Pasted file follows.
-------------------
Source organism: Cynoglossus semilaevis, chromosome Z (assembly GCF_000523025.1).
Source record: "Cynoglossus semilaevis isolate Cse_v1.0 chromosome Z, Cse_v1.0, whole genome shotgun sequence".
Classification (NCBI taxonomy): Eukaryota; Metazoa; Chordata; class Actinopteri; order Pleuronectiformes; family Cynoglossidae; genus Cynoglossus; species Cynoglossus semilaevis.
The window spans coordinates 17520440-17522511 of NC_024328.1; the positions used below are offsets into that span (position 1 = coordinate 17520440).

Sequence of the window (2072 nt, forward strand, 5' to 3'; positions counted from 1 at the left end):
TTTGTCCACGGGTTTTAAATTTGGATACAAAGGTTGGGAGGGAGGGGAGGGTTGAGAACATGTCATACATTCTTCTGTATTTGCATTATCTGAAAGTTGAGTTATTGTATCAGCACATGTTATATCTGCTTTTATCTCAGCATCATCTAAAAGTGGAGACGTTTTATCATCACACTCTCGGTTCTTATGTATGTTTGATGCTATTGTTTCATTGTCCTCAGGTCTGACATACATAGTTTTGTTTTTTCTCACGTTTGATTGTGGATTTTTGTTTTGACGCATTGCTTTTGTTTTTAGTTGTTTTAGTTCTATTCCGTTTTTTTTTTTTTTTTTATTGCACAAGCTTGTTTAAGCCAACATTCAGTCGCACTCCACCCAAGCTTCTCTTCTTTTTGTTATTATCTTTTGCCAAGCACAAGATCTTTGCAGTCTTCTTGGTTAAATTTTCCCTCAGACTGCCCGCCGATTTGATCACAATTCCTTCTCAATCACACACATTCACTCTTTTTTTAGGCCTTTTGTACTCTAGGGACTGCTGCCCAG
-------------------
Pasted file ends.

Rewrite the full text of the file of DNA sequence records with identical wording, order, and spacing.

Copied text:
Source organism: Cynoglossus semilaevis, chromosome Z (assembly GCF_000523025.1).
Source record: "Cynoglossus semilaevis isolate Cse_v1.0 chromosome Z, Cse_v1.0, whole genome shotgun sequence".
Classification (NCBI taxonomy): Eukaryota; Metazoa; Chordata; class Actinopteri; order Pleuronectiformes; family Cynoglossidae; genus Cynoglossus; species Cynoglossus semilaevis.
The window spans coordinates 17520440-17522511 of NC_024328.1; the positions used below are offsets into that span (position 1 = coordinate 17520440).

Sequence of the window (2072 nt, forward strand, 5' to 3'; positions counted from 1 at the left end):
TTTGTCCACGGGTTTTAAATTTGGATACAAAGGTTGGGAGGGAGGGGAGGGTTGAGAACATGTCATACATTCTTCTGTATTTGCATTATCTGAAAGTTGAGTTATTGTATCAGCACATGTTATATCTGCTTTTATCTCAGCATCATCTAAAAGTGGAGACGTTTTATCATCACACTCTCGGTTCTTATGTATGTTTGATGCTATTGTTTCATTGTCCTCAGGTCTGACATACATAGTTTTGTTTTTTCTCACGTTTGATTGTGGATTTTTGTTTTGACGCATTGCTTTTGTTTTTAGTTGTTTTAGTTCTATTCCGTTTTTTTTTTTTTTTTTATTGCACAAGCTTGTTTAAGCCAACATTCAGTCGCACTCCACCCAAGCTTCTCTTCTTTTTGTTATTATCTTTTGCCAAGCACAAGATCTTTGCAGTCTTCTTGGTTAAATTTTCCCTCAGACTGCCCGCCGATTTGATCACAATTCCTTCTCAATCACACACATTCACTCTTTTTTTAGGCCTTTTGTACTCTAGGGACTGCTGCCCAG